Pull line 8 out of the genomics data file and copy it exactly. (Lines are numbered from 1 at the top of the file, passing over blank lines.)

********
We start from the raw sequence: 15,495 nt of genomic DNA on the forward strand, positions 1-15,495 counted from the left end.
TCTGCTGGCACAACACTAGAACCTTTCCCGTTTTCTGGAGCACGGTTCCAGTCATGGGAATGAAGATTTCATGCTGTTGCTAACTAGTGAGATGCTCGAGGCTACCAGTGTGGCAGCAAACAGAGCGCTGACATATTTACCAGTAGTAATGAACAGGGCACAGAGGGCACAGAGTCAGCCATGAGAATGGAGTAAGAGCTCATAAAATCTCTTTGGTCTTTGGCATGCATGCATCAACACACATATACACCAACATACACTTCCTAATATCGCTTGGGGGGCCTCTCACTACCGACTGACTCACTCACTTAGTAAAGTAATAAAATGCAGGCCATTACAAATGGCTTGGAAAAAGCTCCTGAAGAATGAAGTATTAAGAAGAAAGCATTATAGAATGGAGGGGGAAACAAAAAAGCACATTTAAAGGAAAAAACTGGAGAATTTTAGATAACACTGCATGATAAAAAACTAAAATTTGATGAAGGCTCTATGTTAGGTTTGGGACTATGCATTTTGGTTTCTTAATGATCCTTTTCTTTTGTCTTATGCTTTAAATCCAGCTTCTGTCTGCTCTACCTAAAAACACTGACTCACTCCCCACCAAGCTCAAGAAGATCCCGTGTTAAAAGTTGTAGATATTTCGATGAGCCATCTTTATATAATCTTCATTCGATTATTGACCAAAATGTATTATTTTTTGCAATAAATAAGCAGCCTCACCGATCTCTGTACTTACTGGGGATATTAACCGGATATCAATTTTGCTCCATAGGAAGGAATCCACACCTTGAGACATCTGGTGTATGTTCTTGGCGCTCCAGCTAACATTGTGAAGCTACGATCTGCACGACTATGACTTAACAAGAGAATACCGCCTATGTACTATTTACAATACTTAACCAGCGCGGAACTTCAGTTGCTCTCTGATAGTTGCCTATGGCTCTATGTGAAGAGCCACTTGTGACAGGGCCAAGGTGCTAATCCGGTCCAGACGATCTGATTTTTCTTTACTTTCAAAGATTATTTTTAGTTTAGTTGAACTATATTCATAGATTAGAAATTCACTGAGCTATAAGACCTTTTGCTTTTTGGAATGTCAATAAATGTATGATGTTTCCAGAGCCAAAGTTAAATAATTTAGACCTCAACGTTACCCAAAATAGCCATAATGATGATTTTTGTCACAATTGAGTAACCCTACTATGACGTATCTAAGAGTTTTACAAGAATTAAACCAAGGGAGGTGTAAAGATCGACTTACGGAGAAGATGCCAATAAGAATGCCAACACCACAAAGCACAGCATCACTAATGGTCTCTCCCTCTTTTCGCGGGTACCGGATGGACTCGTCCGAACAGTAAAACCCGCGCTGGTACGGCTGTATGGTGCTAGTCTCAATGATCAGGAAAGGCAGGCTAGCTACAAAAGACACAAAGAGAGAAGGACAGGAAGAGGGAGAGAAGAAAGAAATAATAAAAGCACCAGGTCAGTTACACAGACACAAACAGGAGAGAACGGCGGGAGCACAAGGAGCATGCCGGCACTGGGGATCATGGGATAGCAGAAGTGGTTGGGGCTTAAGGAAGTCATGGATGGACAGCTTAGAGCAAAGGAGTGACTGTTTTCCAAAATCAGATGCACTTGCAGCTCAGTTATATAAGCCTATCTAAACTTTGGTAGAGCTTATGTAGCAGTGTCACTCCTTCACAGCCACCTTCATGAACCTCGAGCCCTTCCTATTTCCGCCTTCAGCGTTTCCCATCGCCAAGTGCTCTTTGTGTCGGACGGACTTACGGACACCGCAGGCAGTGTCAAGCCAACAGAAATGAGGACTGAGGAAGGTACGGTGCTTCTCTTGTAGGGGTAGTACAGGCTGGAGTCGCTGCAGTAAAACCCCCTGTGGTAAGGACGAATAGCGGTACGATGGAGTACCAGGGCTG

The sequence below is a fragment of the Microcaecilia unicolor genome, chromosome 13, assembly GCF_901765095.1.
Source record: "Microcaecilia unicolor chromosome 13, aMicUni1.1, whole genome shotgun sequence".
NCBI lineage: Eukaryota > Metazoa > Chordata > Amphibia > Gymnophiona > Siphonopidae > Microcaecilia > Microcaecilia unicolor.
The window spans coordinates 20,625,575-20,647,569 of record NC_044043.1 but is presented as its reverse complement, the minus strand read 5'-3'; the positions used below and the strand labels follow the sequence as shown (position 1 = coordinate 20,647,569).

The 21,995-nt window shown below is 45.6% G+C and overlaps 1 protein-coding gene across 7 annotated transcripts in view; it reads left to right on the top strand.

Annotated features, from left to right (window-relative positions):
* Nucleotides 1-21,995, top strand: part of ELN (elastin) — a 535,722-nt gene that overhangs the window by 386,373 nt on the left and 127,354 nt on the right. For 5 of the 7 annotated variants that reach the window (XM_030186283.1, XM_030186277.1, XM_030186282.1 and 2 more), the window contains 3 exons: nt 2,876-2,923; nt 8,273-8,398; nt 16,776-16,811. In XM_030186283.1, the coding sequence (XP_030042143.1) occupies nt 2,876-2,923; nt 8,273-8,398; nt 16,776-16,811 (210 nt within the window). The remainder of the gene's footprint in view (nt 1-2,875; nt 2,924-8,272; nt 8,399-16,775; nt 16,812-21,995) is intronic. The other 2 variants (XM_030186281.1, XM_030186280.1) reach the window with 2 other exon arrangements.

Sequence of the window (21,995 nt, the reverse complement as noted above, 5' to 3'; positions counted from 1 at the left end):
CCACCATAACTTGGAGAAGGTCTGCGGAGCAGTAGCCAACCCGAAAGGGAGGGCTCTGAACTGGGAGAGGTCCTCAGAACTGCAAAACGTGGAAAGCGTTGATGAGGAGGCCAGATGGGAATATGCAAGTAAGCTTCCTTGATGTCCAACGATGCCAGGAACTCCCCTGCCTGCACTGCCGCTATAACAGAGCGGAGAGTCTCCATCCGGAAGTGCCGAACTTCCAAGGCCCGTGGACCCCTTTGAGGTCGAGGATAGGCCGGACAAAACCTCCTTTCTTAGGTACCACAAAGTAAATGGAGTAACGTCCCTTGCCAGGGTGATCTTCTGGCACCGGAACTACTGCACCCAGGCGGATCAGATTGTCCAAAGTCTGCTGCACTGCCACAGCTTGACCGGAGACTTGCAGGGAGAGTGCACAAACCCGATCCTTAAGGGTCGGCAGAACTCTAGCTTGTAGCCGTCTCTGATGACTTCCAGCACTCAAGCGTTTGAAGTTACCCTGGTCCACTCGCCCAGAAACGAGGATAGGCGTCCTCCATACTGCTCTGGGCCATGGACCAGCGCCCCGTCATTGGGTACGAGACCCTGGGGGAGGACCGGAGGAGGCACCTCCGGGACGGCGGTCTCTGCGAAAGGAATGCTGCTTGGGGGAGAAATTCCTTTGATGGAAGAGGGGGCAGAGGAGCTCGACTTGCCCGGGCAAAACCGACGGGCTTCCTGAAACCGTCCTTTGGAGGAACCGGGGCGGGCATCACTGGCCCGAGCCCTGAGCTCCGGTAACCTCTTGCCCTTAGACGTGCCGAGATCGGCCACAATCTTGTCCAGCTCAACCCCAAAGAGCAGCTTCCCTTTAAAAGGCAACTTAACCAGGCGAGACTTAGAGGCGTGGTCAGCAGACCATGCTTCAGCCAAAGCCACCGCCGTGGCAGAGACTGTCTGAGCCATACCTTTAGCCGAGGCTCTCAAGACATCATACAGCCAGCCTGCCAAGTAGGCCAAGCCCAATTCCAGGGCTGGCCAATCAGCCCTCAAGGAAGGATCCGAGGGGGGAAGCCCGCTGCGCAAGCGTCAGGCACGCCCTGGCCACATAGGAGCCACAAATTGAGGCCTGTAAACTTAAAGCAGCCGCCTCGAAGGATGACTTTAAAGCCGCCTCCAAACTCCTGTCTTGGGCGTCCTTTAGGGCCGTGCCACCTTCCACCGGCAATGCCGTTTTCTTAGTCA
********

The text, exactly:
Annotated features, from left to right (window-relative positions):